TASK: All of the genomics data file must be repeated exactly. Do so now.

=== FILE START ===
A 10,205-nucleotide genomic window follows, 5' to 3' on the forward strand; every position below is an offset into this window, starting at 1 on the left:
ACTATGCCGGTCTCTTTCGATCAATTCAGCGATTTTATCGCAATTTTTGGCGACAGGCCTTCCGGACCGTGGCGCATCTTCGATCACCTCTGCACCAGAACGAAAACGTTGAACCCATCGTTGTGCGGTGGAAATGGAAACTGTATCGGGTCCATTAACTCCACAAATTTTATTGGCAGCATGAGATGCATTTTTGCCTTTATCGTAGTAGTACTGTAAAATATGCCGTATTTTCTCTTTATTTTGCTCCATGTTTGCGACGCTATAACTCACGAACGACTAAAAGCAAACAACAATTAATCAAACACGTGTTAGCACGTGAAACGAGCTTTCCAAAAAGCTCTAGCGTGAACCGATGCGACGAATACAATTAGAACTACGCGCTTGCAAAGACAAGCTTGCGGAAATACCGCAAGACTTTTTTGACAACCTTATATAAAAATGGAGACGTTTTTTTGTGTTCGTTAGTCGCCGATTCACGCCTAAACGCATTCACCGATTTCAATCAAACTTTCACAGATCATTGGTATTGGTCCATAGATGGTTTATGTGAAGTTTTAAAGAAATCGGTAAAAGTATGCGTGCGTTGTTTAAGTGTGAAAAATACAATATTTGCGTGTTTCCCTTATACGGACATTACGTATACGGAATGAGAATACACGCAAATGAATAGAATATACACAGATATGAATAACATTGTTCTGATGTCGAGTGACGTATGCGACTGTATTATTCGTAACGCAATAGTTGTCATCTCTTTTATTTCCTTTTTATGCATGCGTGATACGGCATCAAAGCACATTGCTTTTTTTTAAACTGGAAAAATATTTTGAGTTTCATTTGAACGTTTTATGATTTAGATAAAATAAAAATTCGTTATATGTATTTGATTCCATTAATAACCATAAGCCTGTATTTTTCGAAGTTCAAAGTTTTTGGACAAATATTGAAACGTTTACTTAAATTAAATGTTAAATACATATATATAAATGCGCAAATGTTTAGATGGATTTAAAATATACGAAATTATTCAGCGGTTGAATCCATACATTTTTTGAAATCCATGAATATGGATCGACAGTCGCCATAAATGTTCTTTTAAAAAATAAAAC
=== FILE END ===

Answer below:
A 10,205-nucleotide genomic window follows, 5' to 3' on the forward strand; every position below is an offset into this window, starting at 1 on the left:
ACTATGCCGGTCTCTTTCGATCAATTCAGCGATTTTATCGCAATTTTTGGCGACAGGCCTTCCGGACCGTGGCGCATCTTCGATCACCTCTGCACCAGAACGAAAACGTTGAACCCATCGTTGTGCGGTGGAAATGGAAACTGTATCGGGTCCATTAACTCCACAAATTTTATTGGCAGCATGAGATGCATTTTTGCCTTTATCGTAGTAGTACTGTAAAATATGCCGTATTTTCTCTTTATTTTGCTCCATGTTTGCGACGCTATAACTCACGAACGACTAAAAGCAAACAACAATTAATCAAACACGTGTTAGCACGTGAAACGAGCTTTCCAAAAAGCTCTAGCGTGAACCGATGCGACGAATACAATTAGAACTACGCGCTTGCAAAGACAAGCTTGCGGAAATACCGCAAGACTTTTTTGACAACCTTATATAAAAATGGAGACGTTTTTTTGTGTTCGTTAGTCGCCGATTCACGCCTAAACGCATTCACCGATTTCAATCAAACTTTCACAGATCATTGGTATTGGTCCATAGATGGTTTATGTGAAGTTTTAAAGAAATCGGTAAAAGTATGCGTGCGTTGTTTAAGTGTGAAAAATACAATATTTGCGTGTTTCCCTTATACGGACATTACGTATACGGAATGAGAATACACGCAAATGAATAGAATATACACAGATATGAATAACATTGTTCTGATGTCGAGTGACGTATGCGACTGTATTATTCGTAACGCAATAGTTGTCATCTCTTTTATTTCCTTTTTATGCATGCGTGATACGGCATCAAAGCACATTGCTTTTTTTTAAACTGGAAAAATATTTTGAGTTTCATTTGAACGTTTTATGATTTAGATAAAATAAAAATTCGTTATATGTATTTGATTCCATTAATAACCATAAGCCTGTATTTTTCGAAGTTCAAAGTTTTTGGACAAATATTGAAACGTTTACTTAAATTAAATGTTAAATACATATATATAAATGCGCAAATGTTTAGATGGATTTAAAATATACGAAATTATTCAGCGGTTGAATCCATACATTTTTTGAAATCCATGAATATGGATCGACAGTCGCCATAAATGTTCTTTTAAAAAATAAAAC